The efficient operation of Open Science also requires professionals who, in collaboration with the scientific community, manage and maintain e-resources, repositories for publications and research data, as well as software, according to the agreed principles. To take advantage of the opportunities offered by Open Science, the research community, higher education and research institutions and Citizen Science initiatives require complex digital skills and broad competences, including for example analytics, statistics, machine learning, artificial intelligence, visualisation, and the responsible use of code writing and algorithms.

Actors in the market sector and civil society need specific competences to understand Open Science. The skills required to communicate with society should be considered essential components of the researcher’s competence, hence the Signatories recommend the integration of these communication skills in the higher education curricula. A position paper on Open Science can be a key contribution to the strategic documentation of higher education institutions. The Signatories propose an incentive to practice the concept of Open Science, and to strengthen cooperation between all actors in the scientific community, with particular attention to organisations and associations of early career researchers and the community of young researchers.


According to the recommendations of the European Commission (EC), the European Open Science Cloud (EOSC), Science Europe and the European University Association (EUA), UNESCO and International Science Council (ISC), and in line with the initiatives set out in the Commission's Communication on the European Research Area and the relevant principles of the Horizon Europe Framework Programme, the Signatories of this declaration support the promotion of Open Science practices and call on all stakeholders in the scientific community to join and sign up to this resolution.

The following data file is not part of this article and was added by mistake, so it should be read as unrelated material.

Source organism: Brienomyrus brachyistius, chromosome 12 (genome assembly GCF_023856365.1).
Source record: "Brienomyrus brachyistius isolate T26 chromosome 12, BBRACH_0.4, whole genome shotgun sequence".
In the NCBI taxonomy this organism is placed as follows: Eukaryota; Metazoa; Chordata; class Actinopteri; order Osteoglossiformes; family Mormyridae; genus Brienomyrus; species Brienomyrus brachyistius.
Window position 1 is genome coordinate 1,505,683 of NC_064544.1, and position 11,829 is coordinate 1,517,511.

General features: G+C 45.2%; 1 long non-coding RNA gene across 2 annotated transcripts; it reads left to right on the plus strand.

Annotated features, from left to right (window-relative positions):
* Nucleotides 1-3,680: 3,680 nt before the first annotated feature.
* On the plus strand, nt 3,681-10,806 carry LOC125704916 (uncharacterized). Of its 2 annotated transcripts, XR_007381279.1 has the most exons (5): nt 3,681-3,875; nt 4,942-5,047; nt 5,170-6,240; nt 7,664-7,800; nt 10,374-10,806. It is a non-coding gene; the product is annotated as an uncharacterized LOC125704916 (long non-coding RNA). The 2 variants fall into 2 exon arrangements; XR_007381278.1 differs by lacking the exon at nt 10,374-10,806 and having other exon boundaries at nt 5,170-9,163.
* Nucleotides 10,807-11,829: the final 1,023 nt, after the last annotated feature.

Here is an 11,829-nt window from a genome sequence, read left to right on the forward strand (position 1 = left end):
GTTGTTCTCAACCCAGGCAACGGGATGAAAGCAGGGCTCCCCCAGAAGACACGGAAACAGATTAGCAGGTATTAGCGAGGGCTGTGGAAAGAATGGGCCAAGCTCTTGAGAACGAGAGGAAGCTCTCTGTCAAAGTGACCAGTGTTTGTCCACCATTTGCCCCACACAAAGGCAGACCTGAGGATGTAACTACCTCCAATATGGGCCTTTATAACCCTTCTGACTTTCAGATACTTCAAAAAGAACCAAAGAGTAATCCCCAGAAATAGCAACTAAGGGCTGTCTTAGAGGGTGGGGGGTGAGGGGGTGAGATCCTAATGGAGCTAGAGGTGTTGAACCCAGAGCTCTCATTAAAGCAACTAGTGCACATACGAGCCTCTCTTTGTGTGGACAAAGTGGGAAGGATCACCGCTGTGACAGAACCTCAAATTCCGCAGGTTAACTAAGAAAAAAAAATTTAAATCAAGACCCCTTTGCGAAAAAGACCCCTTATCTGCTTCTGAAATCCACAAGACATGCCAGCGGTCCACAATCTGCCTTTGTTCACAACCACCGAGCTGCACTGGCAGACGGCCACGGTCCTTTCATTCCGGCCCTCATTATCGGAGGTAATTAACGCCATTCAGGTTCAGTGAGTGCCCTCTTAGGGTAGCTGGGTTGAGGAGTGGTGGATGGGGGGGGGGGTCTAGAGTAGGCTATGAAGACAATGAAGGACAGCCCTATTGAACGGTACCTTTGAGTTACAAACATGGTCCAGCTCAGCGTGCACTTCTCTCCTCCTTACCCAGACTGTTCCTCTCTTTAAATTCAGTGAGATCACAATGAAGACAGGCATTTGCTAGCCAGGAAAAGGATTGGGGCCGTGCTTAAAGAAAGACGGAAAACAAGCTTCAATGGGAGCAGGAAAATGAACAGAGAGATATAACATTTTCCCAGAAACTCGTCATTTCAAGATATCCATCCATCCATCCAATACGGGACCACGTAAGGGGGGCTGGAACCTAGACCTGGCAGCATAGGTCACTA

Budapest, October 2021

Initiated by the National Research, Development and Innovation Office (NRDI Office)

Supporting Organisations

Association of Hungarian PhD and DLA Candidates Association of University Libraries’ Directors
Eötvös Loránd Research Network
Ministry of Innovation and Technology
Governmental Agency for IT Development
Hungarian Accreditation Committee
Hungarian Rectors’ Conference
Hungarian Academy of Sciences
Hungarian Doctoral Council
National Scientific Student’s Council

Download: Position Paper on Open Science PDF (455 KB)

Updated: 01 April 2022
Was this page helpful?